Western Massachusetts Electric Company has finished building the largest solar energy facility in New England. And the 8,000 solar panels sit in an unlikely location – a residential area in Springfield.
Down a winding road in the Indian Orchard neighborhood, past a housing project and several single-family homes, is a 12-acre industrial site that now contains row after row of shiny, silver solar panels. On this gloomy day, WMECO president Peter Clarke talked about their collective productivity.
"It puts out every single day, no matter how heavy the cloud cover is. It's just different levels. Yesterday on a sunny day at this time of year it was putting out about 1.5 megawatts. Today it's probably in the fractional megawatt."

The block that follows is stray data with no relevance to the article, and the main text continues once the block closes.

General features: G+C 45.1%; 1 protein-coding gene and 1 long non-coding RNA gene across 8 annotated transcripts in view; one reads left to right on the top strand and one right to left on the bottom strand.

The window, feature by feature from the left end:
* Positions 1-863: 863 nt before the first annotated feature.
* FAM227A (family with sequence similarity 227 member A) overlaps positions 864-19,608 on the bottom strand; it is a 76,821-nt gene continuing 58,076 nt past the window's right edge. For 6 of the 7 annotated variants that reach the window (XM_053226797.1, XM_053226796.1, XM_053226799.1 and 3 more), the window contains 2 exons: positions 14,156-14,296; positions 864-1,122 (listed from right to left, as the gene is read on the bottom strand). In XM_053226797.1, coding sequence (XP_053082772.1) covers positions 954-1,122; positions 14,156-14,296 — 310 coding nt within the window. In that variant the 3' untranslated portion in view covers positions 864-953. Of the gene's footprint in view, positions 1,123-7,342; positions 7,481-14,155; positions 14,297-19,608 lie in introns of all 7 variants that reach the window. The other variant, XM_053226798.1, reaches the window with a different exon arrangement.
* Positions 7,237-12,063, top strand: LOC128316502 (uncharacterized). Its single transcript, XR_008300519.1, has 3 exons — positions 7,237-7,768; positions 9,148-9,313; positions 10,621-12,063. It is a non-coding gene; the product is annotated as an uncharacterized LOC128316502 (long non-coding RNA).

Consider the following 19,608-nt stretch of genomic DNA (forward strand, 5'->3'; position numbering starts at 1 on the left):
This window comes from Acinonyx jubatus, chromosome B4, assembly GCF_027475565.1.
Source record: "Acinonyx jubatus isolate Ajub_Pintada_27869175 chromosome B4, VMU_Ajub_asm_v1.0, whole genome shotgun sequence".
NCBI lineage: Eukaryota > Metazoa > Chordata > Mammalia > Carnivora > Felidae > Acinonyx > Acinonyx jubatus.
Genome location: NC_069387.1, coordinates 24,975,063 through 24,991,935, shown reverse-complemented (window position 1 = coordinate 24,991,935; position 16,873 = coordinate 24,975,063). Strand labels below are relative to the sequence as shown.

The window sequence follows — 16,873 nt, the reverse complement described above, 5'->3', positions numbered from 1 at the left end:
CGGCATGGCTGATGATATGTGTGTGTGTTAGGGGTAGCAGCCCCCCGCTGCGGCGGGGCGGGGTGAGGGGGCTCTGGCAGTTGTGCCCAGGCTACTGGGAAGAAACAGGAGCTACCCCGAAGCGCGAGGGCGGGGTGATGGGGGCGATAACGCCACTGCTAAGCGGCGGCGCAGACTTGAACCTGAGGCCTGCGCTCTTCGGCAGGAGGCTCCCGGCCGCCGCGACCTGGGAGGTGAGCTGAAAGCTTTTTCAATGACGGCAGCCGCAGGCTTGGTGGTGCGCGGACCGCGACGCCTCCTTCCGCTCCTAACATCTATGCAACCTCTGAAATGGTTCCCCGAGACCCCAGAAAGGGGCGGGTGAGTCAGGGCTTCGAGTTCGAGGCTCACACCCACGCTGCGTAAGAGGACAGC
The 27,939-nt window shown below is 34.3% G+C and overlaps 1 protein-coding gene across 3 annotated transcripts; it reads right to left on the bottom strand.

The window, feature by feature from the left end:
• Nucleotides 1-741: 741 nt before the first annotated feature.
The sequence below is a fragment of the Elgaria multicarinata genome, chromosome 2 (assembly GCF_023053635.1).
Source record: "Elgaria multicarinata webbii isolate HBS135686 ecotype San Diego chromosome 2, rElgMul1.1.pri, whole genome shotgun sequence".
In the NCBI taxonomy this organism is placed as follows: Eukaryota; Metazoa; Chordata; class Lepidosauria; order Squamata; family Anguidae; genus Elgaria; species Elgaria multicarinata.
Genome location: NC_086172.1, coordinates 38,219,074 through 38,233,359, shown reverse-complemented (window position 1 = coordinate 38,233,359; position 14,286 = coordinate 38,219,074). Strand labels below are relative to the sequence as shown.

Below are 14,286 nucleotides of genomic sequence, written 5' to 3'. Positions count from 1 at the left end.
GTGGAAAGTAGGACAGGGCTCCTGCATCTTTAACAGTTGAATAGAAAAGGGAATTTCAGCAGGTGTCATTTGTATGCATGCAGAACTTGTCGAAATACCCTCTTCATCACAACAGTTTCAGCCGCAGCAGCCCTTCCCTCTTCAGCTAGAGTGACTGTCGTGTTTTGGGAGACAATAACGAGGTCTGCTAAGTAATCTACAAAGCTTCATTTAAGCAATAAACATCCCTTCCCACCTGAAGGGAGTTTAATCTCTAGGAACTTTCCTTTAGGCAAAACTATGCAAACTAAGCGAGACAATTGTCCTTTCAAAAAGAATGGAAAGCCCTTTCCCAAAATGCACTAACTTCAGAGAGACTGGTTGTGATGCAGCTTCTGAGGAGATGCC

At maximum production the solar panels can power 500 homes, Clarke says. WMECO spent about $12 million constructing the facility. Under the Green Communities Act of 2008, Massachusetts electric utilities may own up to 50 megawatts of solar generation. Clarke says his customers are likely to see only a small increase in their bills – about 30 cents a month on average.
"This adds about .037 cents per kilowatt hour onto the bill currently. Generally what we do know is that right now renewable energy is more expensive than traditional forms of energy. But if we don't invest in it today, we won't improve the cost structure going forward."
Clarke says the fenced-in solar panels sit nearly 8 feet off the ground, can endure harsh weather, and have a lifespan of about 25 years.